Role of pICLn in methylation of Sm proteins by PRMT5.

Department of Biochemistry and Biophysics and Howard Hughes Medical Institute, University of Pennsylvania, Philadelphia, Pennsylvania 19104, USA.
pICln is an essential, highly conserved 26-kDa protein whose functions include binding to Sm proteins in the cytoplasm of human cells and mediating the ordered and regulated assembly of the cell's RNA-splicing machinery by the survival motor neurons complex. pICln also interacts with PRMT5, the enzyme responsible for generating symmetric dimethylarginine modifications on the carboxyl-terminal regions of three of the canonical Sm proteins. To better understand the role of pICln in these cellular processes, we have investigated the properties of pICln and pICln.Sm complexes and the effects that pICln has on the methyltransferase activity of PRMT5. We find that pICln is a monomer in solution, binds with high affinity (K(d) approximately 160 nm) to SmD3-SmB, and forms 1:1 complexes with Sm proteins and Sm protein subcomplexes. The data support an end-capping model of pICln binding that supports current views of how pICln prevents Sm oligomerization on illicit RNA substrates. We have found that by co-expression with pICln, recombinant PRMT5 can be produced in a soluble, active form. PRMT5 alone has promiscuous activity toward a variety of known substrates. In the presence of pICln, however, PRMT5 methylation of Sm proteins is stimulated, but methylation of histones is inhibited. We have also found that mutations in pICln that do not affect Sm protein binding can still have a profound effect on the methyltransferase activity of the PRMT5 complex. Together, the data provide insights into pICln function and represent an important starting point for biochemical analyses of PRMT5.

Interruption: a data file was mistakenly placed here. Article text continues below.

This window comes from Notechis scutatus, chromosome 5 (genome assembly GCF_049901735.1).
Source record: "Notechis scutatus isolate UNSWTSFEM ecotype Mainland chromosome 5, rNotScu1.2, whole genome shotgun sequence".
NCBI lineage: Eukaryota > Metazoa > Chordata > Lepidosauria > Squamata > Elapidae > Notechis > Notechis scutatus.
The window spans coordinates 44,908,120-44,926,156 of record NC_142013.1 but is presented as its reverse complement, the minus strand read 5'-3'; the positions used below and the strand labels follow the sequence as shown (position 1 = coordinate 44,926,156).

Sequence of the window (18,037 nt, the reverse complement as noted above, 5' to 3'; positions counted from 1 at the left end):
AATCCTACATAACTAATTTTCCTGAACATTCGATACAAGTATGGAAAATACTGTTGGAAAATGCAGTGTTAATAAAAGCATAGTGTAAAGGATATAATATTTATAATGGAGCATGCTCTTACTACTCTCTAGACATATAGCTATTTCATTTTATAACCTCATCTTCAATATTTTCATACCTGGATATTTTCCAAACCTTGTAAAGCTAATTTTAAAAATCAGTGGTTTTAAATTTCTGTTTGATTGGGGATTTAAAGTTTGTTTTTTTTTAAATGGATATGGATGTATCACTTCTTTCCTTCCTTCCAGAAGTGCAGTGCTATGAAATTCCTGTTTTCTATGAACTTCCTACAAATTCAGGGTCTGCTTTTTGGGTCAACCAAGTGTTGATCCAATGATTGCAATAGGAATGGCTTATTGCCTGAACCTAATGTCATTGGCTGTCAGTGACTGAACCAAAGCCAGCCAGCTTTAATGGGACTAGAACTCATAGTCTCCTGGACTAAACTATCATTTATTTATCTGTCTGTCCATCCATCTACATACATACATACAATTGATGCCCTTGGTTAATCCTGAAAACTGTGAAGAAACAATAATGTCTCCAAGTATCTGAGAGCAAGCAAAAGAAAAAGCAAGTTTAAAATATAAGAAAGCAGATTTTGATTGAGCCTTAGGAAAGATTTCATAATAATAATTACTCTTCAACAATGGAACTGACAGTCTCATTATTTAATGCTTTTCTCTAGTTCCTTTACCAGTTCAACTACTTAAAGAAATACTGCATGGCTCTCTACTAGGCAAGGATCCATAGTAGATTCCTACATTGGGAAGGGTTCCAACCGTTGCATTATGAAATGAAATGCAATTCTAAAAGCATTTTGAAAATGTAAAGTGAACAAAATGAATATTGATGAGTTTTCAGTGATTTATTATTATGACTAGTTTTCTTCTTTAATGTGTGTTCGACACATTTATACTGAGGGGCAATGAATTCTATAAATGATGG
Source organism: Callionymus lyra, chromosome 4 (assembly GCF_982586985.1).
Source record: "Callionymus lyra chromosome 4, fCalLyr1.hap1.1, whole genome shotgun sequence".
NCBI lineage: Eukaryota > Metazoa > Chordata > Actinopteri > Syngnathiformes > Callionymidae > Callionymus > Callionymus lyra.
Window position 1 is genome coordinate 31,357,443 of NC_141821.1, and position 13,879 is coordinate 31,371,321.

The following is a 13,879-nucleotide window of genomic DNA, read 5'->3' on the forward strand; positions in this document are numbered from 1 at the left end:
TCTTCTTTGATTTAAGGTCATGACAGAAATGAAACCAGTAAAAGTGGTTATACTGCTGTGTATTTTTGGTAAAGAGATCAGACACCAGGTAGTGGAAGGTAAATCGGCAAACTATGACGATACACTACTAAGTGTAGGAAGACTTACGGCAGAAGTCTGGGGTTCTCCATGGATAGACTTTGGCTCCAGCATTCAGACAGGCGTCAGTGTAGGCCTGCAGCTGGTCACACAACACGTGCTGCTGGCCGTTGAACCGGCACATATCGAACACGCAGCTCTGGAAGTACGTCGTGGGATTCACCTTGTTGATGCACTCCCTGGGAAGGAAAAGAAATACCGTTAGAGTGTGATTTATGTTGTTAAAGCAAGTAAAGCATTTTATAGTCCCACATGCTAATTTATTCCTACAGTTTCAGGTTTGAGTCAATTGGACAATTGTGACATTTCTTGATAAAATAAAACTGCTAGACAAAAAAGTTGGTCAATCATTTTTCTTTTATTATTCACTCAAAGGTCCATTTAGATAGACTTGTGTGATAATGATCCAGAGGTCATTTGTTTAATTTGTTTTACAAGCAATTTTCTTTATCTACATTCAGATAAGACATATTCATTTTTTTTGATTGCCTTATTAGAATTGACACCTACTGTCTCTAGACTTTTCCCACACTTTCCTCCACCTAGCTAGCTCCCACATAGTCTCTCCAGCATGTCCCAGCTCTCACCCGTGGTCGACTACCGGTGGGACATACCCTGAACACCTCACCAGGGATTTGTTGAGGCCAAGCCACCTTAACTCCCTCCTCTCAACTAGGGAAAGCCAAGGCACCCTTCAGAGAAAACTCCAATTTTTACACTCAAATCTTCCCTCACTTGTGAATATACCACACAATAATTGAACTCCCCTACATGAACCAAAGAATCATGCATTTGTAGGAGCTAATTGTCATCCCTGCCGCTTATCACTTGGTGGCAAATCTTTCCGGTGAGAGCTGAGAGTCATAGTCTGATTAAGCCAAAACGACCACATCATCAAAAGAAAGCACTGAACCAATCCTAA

Mesh Terms:
Electrophoresis, Polyacrylamide Gel, Fungal Proteins, Histones, Humans, Ion Channels, Kinetics, Methyltransferases, Protein Binding, Protein Conformation, Protein Interaction Mapping, Protein Methyltransferases, Protein Structure, Tertiary, RNA, Recombinant Proteins, Saccharomyces cerevisiae
J. Biol. Chem. Aug. 07, 2009; 284(32);21347-59 [PUBMED:19520849]
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